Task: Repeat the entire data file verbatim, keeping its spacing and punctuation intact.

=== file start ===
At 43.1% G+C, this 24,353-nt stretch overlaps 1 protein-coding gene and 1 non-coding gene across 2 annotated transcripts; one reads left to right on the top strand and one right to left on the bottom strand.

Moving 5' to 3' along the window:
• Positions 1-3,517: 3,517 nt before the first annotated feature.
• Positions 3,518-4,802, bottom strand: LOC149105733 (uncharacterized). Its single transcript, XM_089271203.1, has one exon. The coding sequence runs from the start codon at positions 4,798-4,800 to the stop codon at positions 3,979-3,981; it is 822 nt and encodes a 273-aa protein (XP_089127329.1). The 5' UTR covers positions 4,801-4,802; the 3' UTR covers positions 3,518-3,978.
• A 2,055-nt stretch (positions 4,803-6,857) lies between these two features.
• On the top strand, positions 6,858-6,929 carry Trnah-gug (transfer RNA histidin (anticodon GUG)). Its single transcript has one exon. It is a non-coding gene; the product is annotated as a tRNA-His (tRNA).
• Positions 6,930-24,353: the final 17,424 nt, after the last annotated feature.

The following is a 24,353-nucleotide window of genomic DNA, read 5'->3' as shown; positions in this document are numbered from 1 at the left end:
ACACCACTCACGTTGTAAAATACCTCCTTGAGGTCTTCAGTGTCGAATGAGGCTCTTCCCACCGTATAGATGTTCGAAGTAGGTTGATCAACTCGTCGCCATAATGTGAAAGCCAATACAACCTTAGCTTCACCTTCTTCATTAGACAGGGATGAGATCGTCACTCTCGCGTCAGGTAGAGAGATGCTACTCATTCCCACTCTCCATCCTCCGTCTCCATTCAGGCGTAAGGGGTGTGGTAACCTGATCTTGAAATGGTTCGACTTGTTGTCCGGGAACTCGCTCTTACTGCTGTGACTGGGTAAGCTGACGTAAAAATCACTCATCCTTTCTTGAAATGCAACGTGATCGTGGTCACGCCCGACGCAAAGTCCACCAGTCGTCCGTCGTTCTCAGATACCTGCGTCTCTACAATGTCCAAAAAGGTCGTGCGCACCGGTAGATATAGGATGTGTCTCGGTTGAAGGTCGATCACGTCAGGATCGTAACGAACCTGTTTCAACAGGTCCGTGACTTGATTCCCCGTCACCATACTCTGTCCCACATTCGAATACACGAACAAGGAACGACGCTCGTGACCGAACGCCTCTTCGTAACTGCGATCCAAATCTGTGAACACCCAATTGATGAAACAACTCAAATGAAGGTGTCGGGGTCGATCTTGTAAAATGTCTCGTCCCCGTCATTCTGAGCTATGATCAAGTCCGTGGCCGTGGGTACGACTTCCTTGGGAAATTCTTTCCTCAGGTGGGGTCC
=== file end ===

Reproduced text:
At 43.1% G+C, this 24,353-nt stretch overlaps 1 protein-coding gene and 1 non-coding gene across 2 annotated transcripts; one reads left to right on the top strand and one right to left on the bottom strand.

Moving 5' to 3' along the window:
• Positions 1-3,517: 3,517 nt before the first annotated feature.
• Positions 3,518-4,802, bottom strand: LOC149105733 (uncharacterized). Its single transcript, XM_089271203.1, has one exon. The coding sequence runs from the start codon at positions 4,798-4,800 to the stop codon at positions 3,979-3,981; it is 822 nt and encodes a 273-aa protein (XP_089127329.1). The 5' UTR covers positions 4,801-4,802; the 3' UTR covers positions 3,518-3,978.
• A 2,055-nt stretch (positions 4,803-6,857) lies between these two features.
• On the top strand, positions 6,858-6,929 carry Trnah-gug (transfer RNA histidin (anticodon GUG)). Its single transcript has one exon. It is a non-coding gene; the product is annotated as a tRNA-His (tRNA).
• Positions 6,930-24,353: the final 17,424 nt, after the last annotated feature.

The following is a 24,353-nucleotide window of genomic DNA, read 5'->3' as shown; positions in this document are numbered from 1 at the left end:
ACACCACTCACGTTGTAAAATACCTCCTTGAGGTCTTCAGTGTCGAATGAGGCTCTTCCCACCGTATAGATGTTCGAAGTAGGTTGATCAACTCGTCGCCATAATGTGAAAGCCAATACAACCTTAGCTTCACCTTCTTCATTAGACAGGGATGAGATCGTCACTCTCGCGTCAGGTAGAGAGATGCTACTCATTCCCACTCTCCATCCTCCGTCTCCATTCAGGCGTAAGGGGTGTGGTAACCTGATCTTGAAATGGTTCGACTTGTTGTCCGGGAACTCGCTCTTACTGCTGTGACTGGGTAAGCTGACGTAAAAATCACTCATCCTTTCTTGAAATGCAACGTGATCGTGGTCACGCCCGACGCAAAGTCCACCAGTCGTCCGTCGTTCTCAGATACCTGCGTCTCTACAATGTCCAAAAAGGTCGTGCGCACCGGTAGATATAGGATGTGTCTCGGTTGAAGGTCGATCACGTCAGGATCGTAACGAACCTGTTTCAACAGGTCCGTGACTTGATTCCCCGTCACCATACTCTGTCCCACATTCGAATACACGAACAAGGAACGACGCTCGTGACCGAACGCCTCTTCGTAACTGCGATCCAAATCTGTGAACACCCAATTGATGAAACAACTCAAATGAAGGTGTCGGGGTCGATCTTGTAAAATGTCTCGTCCCCGTCATTCTGAGCTATGATCAAGTCCGTGGCCGTGGGTACGACTTCCTTGGGAAATTCTTTCCTCAGGTGGGGTCC